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What is cholesterol, exactly, and why do I need to worry about it?

Hand pushing away a hamburger and fries

What is cholesterol, and should I worry about it?

Cholesterol has become a household buzzword, lumped into the same lexicon as terms like “carbs” and “low-fat.” Cereal boxes claim a bowl a day can lower it. Television ads tell us their drug can shrink it. Why should you care? Great question!

Cholesterol is the third most powerful predictor of vascular disease after diabetes and smoking. Left uncontrolled, high cholesterol can lead to serious complications such as heart attack or stroke. In order to prevent damage to your body, it’s important to know what cholesterol is and how to keep yours under control.

In a nutshell, cholesterol is a fatty substance that flows through the blood and is stored in the body’s cells. It’s produced naturally in the liver and is also found in some foods. The body needs a small amount of cholesterol in order to maintain normal cell membrane function. It helps produce hormones, vitamin D and digestive acids. However, too much cholesterol from the wrong sources can lead to a long list of medical problems.

The body has “good” and “bad” cholesterol. LDL (low-density lipoprotein) or “bad” cholesterol can build up in the artery walls, restricting the amount of blood traveling to the heart, brain or other vital organs. HDL (high-density lipoprotein) cholesterol is considered “good” because it helps get rid of bad cholesterol to “clean the arteries.”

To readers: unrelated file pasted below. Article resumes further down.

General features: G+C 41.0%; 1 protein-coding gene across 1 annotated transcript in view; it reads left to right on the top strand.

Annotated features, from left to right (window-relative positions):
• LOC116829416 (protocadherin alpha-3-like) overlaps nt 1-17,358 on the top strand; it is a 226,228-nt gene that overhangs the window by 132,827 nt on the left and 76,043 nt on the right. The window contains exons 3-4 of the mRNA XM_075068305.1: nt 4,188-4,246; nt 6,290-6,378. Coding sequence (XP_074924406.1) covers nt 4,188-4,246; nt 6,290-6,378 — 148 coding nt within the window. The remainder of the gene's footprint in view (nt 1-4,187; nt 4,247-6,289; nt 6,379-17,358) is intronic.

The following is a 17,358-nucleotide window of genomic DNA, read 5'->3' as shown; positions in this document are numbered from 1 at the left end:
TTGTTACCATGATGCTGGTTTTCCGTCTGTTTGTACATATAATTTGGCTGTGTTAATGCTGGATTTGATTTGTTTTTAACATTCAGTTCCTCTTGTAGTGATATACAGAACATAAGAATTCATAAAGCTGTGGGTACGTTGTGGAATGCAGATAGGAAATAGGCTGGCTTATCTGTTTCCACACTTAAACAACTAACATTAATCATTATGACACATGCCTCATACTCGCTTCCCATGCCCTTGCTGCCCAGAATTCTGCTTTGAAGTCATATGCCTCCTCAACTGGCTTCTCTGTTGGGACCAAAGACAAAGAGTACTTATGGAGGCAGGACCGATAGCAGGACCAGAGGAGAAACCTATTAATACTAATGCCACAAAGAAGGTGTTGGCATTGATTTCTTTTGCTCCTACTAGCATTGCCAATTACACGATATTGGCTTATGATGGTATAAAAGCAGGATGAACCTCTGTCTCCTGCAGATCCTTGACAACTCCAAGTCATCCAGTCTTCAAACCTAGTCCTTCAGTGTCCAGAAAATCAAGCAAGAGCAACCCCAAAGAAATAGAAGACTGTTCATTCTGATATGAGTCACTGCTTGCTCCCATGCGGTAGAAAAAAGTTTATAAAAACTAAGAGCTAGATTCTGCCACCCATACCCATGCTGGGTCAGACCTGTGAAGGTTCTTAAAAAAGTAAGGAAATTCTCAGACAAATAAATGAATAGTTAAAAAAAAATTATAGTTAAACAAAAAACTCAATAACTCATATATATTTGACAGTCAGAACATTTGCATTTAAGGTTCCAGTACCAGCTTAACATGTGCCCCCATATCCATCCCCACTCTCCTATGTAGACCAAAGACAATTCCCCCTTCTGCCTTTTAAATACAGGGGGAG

The goal for a strong heart is to limit LDL cholesterol while maintaining an adequate amount of HDL. The trouble is, most kitchens are overloaded with LDL sources such as meat, dairy, fish and fowl — “creature food.” Foods grown in the garden or orchard do not contain cholesterol or saturated fat and should be our predominant source of nutrition. My mantra is: “A poor man’s garden diet brings… rich health. A rich American diet brings… poor health.”

You can keep cholesterol from taking over your body. Start today by making an appointment with your doctor to test your levels. Even if you’re on track, family history and the aging process can affect your cholesterol down the road. If your levels are less than stellar, work with your primary care provider to map out a nutrition and exercise plan tailored to your needs.

Brad Personius, MD FACC is Director of Cardiology at Asante Three Rivers Medical Center in Grants Pass and is a partner in Southern Oregon Cardiology in Grants Pass.

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